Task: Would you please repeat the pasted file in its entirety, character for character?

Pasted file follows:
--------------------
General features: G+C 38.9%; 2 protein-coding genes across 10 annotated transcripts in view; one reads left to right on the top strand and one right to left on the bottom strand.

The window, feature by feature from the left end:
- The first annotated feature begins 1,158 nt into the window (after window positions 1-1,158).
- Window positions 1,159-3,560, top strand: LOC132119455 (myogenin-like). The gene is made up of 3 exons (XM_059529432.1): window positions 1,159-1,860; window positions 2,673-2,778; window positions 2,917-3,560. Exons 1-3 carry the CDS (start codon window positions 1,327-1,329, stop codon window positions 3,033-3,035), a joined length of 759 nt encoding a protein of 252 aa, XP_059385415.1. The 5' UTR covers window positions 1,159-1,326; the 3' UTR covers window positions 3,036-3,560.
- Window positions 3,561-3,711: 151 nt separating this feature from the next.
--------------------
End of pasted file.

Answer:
General features: G+C 38.9%; 2 protein-coding genes across 10 annotated transcripts in view; one reads left to right on the top strand and one right to left on the bottom strand.

The window, feature by feature from the left end:
- The first annotated feature begins 1,158 nt into the window (after window positions 1-1,158).
- Window positions 1,159-3,560, top strand: LOC132119455 (myogenin-like). The gene is made up of 3 exons (XM_059529432.1): window positions 1,159-1,860; window positions 2,673-2,778; window positions 2,917-3,560. Exons 1-3 carry the CDS (start codon window positions 1,327-1,329, stop codon window positions 3,033-3,035), a joined length of 759 nt encoding a protein of 252 aa, XP_059385415.1. The 5' UTR covers window positions 1,159-1,326; the 3' UTR covers window positions 3,036-3,560.
- Window positions 3,561-3,711: 151 nt separating this feature from the next.